Driving a Porsche when he arrived, Dermot Nottingham often featured in the Gisborne press with his high-flying plans.

But it all turned to custard for the Nottinghams as their rest home and nightclub businesses failed and they became involved in a string of court cases and a mud-slinging match with the local police.

\"We are basically trying to be honest, straight people . . . Gisborne\'s a horrible town,\" Dermot\'s brother Mark said in 1988 as his brothers were being chased by Gisborne tradesmen for hundreds of thousands of dollars.

But it was Mark\'s brothers that some Gisborne people found horrid.

The brothers were ordered by the Labour Court in 1989 to pay nearly $20,000 in wages, holiday pay and allowances that they owed to 24 workers at the Gladstone Park Rest Home they set up in the old IHC home at Gisborne.

The year before, Gisborne District Court heard extraordinary claims during a hearing into a challenge by the Nottinghams\' mother to the Health Department\'s refusal to grant a licence for the rest home.

One former rest home staff member told the court that maggots were discovered under the toenail of a particularly incontinent resident.

The former staff member said that generally staff at the rest home were too busy cleaning to give residents all the attention they needed. The court case ended suddenly when the Health Department and Mrs Nottingham reached agreement that she could continue to runt he home till it was sold.

In October 1988, the company used by Dermot and Philip to set up their nightclub, but later sold to a Christchurch company when it owed hundreds of thousands of dollars, was wound up.

The Nottinghams\' restaurant and nightclub had finally folded after the brothers fell behind in debt repayments for a $1.7 million loan they were supposed to be paying to the failed finance company RSL.

The Nottinghams fought hard to keep their businesses going but as they failed they brought unsuccessful private prosecutions against several people, including two Gisborne detectives. They wrote many letters to police bosses, using bush-lawyer language and terms, complaining of alleged police harassment or a lack of action by police officers to whom they made their complaints.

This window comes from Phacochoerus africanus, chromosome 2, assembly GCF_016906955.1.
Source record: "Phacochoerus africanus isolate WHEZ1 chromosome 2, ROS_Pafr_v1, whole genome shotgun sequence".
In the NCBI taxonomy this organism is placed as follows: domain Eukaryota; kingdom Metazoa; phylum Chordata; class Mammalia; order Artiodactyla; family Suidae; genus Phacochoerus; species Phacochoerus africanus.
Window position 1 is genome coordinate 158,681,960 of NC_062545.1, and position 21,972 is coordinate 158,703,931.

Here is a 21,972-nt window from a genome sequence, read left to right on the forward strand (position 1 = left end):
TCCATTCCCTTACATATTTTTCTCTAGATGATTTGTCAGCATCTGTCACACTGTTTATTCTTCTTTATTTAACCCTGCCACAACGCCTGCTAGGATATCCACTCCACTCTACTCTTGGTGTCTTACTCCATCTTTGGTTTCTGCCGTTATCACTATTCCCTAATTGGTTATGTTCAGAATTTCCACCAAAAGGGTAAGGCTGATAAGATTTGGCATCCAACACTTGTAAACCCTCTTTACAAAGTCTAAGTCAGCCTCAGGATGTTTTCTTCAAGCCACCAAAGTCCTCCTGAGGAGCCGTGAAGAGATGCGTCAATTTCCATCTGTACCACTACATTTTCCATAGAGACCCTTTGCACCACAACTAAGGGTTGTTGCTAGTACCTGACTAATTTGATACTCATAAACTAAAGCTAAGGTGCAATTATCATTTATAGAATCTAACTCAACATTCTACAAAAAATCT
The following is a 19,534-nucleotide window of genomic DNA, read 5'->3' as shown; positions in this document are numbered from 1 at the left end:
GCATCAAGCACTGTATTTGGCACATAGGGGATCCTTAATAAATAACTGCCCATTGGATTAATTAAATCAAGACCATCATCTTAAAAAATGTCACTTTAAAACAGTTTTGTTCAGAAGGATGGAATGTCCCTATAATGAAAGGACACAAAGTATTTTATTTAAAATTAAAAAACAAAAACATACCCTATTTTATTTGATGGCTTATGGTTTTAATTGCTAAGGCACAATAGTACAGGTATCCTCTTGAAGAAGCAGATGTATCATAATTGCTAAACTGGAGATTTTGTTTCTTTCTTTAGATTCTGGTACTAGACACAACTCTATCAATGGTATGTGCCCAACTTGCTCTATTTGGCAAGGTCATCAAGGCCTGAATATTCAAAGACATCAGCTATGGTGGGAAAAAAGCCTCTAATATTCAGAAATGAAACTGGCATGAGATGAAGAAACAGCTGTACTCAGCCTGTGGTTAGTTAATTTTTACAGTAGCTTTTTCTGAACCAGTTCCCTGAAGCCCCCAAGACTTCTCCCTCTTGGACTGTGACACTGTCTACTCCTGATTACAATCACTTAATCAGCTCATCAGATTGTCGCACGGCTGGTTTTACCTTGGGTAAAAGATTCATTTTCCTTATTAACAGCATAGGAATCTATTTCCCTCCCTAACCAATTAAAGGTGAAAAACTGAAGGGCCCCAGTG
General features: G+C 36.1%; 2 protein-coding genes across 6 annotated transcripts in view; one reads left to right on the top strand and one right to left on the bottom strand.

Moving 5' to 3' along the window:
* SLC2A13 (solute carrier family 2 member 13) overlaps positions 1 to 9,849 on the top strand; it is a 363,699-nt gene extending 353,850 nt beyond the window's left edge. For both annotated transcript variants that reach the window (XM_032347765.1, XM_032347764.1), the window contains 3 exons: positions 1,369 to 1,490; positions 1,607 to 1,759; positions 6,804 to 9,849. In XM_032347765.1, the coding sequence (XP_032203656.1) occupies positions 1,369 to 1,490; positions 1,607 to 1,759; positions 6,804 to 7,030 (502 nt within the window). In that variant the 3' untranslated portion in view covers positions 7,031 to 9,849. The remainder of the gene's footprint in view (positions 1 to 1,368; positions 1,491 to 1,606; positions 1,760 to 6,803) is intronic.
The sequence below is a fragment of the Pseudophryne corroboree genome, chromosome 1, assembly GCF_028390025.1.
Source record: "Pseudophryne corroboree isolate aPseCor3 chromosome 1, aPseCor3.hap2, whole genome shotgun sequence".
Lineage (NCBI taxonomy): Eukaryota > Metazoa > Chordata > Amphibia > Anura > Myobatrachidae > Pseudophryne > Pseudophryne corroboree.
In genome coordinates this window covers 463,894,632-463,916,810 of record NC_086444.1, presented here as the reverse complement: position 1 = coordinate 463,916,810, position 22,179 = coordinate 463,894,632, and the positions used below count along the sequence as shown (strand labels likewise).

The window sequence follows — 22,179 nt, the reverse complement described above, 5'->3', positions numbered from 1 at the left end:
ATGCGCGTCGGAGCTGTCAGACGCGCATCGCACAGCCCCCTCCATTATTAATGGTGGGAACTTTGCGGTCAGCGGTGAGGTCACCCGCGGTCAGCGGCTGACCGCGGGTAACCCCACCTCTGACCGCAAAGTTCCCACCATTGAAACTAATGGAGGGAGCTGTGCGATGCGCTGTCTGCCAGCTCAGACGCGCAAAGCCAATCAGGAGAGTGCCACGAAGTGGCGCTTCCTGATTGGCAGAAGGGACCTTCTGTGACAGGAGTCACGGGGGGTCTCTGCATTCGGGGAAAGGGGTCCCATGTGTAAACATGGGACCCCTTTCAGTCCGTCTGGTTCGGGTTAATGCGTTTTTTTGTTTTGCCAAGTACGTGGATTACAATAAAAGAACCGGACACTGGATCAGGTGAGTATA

At the height of their troubles in Gisborne, the Nottinghams sold their company, Property Stock Ltd, to a Christchurch company partly owned by a Christchurch man, Graeme Hirst Horner.

Horner, known to police as \"The Cashmere Burglar\", has a string of convictions and was close to the Nottinghams when they lived in Christchurch and worked evicting difficult tenants for landlords. Horner was a childhood friend of Dermot Nottingham and police considered Dermot Nottingham an
accomplice of Horner while they were investigating Horner\'s involvement in
stealing jewellery from houses and cars in Cashmere, Christchurch, between
1983 and 1984.

Many people spoken to by The Dominion who had dealings with Mr Nottingham refused to speak on the record. But Gisborne security guards, father and son Brian and Kevin McBreen, spoke of altercations they had had with the Nottinghams.

Mr McBreen Snr said he and his son were guarding the Nottinghams\' Gladstone Rd rest home for an Auckland firm with a financial interest in the property when it was on the verge of being closed down. After incidents involving Mark and Dermot and the McBreens, police laid assault charges against the brothers and the trial was heard in Napier because there was a belief they would not get a fair hearing in Gisborne.

The brothers were found not guilty of assault. The lead-up to the trial was bizarre. Mr McBreen Jnr said Dermot and one of his brothers arrived at the entranceway he was guarding and he claimed he was encouraged to fight.

\"I didn\'t. I could see his (Dermot\'s) brother taking photographs.\" Mr McBreen said when he did not respond, Dermot Nottingham began throwing punches. He said the Nottinghams left when he failed to react and police were later given a film of the incident when a camera was found in a car repossessed from the Nottinghams. The pictures were shown at the subsequent jury trial at which the Nottingham brothers were cleared of the assault charges.

Another bizarre twist to the Nottinghams\' Gisborne business sortie happened in 1988 when an Auckland firm of private investigators was given the job of investigating the Nottinghams.

Investigator Lew Proctor said this week that he received an anonymous call and a $1200 advance with instructions for his firm to dig up adverse information on the Nottinghams of Gisborne.

Mr Proctor said he later discovered the call came from a house owned by the Nottinghams. {They were investigating themselves to lay a false trail}

Dermont Nottingham knows Nick Hager - another bullshit artist